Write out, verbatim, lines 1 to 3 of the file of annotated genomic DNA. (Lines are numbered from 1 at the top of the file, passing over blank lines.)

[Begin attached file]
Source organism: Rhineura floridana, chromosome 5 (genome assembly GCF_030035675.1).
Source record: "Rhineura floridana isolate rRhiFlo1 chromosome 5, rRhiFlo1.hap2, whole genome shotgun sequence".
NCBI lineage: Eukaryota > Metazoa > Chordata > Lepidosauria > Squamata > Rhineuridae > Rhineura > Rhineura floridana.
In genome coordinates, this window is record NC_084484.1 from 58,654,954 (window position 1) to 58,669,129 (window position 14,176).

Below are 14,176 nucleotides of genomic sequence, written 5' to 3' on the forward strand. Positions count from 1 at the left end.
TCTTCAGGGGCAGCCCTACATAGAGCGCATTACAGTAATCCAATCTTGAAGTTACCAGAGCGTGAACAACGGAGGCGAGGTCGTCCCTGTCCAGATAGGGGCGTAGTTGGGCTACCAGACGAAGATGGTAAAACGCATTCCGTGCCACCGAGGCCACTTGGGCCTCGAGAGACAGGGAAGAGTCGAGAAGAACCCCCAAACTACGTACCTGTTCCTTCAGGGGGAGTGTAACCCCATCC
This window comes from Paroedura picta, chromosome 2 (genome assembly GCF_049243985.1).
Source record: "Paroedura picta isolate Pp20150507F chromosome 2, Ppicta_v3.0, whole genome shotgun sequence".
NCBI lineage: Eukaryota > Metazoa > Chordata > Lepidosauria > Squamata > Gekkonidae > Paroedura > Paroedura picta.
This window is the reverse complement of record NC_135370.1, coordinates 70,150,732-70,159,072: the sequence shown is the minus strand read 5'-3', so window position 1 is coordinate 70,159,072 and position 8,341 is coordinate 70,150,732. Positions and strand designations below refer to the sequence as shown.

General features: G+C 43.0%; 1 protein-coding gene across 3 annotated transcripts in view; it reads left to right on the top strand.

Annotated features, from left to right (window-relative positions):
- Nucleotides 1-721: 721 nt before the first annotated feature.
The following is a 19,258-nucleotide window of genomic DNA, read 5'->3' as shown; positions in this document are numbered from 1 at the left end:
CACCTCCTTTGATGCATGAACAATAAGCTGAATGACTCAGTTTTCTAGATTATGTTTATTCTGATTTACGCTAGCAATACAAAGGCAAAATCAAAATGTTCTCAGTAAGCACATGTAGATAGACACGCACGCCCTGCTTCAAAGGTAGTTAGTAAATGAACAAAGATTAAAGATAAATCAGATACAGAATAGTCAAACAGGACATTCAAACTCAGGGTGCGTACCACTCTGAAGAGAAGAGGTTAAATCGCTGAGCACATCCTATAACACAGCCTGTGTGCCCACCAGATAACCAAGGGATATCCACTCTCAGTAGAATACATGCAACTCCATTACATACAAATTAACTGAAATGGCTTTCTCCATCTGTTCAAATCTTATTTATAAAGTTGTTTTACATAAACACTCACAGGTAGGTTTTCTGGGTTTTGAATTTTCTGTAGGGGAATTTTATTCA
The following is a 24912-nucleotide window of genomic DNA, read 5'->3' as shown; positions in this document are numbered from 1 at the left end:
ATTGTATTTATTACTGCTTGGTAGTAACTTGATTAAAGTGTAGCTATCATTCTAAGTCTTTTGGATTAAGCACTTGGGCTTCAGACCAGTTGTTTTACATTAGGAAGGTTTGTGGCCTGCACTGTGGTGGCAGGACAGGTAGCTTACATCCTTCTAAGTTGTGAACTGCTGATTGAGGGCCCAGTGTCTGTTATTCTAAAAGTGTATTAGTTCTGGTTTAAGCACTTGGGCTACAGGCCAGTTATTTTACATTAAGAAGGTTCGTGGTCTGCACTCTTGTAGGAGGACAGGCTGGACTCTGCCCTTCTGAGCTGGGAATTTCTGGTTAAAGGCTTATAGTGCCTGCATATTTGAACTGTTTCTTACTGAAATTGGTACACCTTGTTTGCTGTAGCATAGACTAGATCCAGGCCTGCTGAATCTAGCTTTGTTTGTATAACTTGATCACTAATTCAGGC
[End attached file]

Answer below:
Source organism: Rhineura floridana, chromosome 5 (genome assembly GCF_030035675.1).
Source record: "Rhineura floridana isolate rRhiFlo1 chromosome 5, rRhiFlo1.hap2, whole genome shotgun sequence".
NCBI lineage: Eukaryota > Metazoa > Chordata > Lepidosauria > Squamata > Rhineuridae > Rhineura > Rhineura floridana.